Now that we've established what a fertility cleanse is, you may be wondering if it's something that would benefit you.
As we've mentioned, assisted reproduction technology helps many people get pregnant, but it has its downsides too. Alternately, a fertility cleanse is a great first step for women seeking help conceiving [source: Baker].
Before taking the various vitamins and supplements suggested by those in the know, consult with your medical professional. Certain supplements have interactions with medications or serious health conditions, and only a professional can consult you on the best course.
There are options with a fertility cleanse. Some Web sites promote certain herbal supplements to be taken for a time, while other proponents focus on a healthy diet.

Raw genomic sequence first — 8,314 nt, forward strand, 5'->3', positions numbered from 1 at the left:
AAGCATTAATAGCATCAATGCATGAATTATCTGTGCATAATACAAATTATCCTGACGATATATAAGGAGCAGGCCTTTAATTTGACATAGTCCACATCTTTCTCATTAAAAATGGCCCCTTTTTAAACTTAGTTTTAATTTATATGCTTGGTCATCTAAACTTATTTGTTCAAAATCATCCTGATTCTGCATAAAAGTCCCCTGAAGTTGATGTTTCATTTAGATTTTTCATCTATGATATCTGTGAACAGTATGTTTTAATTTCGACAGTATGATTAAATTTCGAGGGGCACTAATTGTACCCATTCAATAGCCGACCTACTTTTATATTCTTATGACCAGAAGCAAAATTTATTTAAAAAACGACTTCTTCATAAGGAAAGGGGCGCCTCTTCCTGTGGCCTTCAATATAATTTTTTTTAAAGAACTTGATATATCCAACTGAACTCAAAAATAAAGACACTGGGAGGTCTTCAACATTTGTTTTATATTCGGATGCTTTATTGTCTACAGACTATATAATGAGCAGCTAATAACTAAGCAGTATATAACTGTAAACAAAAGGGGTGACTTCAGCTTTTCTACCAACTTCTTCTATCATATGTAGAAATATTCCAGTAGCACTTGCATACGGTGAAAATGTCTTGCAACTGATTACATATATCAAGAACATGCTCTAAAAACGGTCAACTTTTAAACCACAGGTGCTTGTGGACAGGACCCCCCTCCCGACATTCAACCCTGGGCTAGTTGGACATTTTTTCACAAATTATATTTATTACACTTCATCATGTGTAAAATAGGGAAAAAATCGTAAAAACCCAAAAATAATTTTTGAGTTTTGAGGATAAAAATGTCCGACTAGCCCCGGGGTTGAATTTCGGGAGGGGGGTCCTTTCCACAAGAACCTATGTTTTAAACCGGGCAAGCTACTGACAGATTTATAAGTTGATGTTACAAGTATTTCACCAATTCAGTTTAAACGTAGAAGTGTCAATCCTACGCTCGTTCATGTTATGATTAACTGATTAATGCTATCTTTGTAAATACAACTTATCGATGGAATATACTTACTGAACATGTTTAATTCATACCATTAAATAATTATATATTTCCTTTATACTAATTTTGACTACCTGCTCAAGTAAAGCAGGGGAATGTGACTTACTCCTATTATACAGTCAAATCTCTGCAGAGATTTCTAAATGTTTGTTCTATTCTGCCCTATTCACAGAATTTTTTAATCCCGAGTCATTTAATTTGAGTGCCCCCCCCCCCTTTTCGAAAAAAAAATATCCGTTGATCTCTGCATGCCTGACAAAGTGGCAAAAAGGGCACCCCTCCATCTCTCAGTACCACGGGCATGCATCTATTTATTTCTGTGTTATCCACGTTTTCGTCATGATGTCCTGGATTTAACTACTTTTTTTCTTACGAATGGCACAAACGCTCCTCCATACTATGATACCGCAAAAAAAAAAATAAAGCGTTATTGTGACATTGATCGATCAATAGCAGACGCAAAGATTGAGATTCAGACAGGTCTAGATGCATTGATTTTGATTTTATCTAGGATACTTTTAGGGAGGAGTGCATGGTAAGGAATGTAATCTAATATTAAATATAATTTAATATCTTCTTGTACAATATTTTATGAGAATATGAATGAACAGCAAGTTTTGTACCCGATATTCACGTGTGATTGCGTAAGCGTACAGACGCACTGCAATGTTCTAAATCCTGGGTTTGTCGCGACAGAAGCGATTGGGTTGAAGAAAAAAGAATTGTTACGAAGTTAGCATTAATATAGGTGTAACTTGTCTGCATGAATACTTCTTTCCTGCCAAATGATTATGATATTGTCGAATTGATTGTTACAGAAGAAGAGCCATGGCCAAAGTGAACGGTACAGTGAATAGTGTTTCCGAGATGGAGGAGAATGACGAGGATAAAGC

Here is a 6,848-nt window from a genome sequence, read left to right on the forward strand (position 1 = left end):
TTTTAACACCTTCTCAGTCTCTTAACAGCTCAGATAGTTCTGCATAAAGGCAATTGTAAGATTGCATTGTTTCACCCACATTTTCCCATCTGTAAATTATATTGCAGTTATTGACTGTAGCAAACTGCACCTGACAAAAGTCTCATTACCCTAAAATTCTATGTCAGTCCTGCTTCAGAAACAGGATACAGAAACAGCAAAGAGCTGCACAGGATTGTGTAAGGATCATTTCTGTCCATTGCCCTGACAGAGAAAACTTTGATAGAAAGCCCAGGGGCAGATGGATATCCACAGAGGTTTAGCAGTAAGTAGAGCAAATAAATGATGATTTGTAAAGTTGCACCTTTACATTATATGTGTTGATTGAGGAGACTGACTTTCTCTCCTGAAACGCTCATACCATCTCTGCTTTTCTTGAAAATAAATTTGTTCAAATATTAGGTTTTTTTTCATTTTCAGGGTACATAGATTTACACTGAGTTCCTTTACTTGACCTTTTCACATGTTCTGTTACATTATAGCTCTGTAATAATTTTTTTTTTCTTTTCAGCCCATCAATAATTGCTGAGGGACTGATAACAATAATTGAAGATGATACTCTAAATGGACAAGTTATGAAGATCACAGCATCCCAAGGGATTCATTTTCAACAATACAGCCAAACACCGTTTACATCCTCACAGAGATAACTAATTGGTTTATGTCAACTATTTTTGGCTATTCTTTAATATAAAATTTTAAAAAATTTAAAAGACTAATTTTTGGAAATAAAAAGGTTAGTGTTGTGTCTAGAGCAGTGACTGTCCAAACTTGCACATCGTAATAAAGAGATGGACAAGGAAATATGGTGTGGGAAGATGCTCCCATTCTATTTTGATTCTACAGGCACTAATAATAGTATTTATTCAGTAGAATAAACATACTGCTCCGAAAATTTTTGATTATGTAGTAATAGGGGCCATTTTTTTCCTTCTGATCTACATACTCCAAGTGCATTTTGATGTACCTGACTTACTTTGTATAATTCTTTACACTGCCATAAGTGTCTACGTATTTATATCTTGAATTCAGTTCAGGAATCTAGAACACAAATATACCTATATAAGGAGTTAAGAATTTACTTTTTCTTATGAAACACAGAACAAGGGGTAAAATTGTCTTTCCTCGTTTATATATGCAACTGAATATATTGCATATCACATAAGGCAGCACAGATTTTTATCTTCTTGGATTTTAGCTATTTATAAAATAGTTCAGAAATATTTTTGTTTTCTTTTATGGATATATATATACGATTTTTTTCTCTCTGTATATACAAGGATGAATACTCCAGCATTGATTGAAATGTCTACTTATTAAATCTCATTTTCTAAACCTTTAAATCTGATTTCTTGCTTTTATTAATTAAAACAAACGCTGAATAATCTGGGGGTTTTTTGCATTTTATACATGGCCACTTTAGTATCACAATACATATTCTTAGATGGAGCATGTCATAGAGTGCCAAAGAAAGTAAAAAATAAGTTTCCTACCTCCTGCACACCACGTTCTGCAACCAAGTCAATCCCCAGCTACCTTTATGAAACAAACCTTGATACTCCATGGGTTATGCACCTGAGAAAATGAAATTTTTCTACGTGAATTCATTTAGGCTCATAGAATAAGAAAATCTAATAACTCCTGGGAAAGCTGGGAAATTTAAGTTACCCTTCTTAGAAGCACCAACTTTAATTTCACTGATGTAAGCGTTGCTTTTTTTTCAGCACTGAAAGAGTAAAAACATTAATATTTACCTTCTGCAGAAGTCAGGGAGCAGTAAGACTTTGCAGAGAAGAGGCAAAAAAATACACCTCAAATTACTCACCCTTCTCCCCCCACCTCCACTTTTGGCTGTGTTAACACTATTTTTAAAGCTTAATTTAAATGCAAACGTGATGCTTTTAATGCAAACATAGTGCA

For those interested in a cleanse, a good first step would be correcting your diet to better correspond to a healthy lifestyle. This is both simple and more cost-effective than purchasing herbal supplements.
According to one expert, the human body avoids conception under less-than-ideal conditions, including lack of nutrition, obesity and toxicity [source: Page]. A cleanse focused on removing certain foods and adding others can help with all three.
A beginner's cleanse can last anywhere from three to five days, with an emphasis on eating fresh foods [source: Page].
Start with what to eliminate: caffeine, sugars (refined or unrefined), alcohol, red meat and foods containing gluten (a protein found in grains that's difficult to digest).
What to add? That's the fun part. There are numerous fresh fruits and vegetables that naturally cleanse the body, as well as probiotic food like yogurt. Vegetables with great cleansing properties include spinach, carrots, beets, asparagus and broccoli [source: Baker].
While there's no guarantee a fertility cleanse will work for you, it can't hurt to focus on staying as healthy as possible, preparing your body to take part in the miracle of life.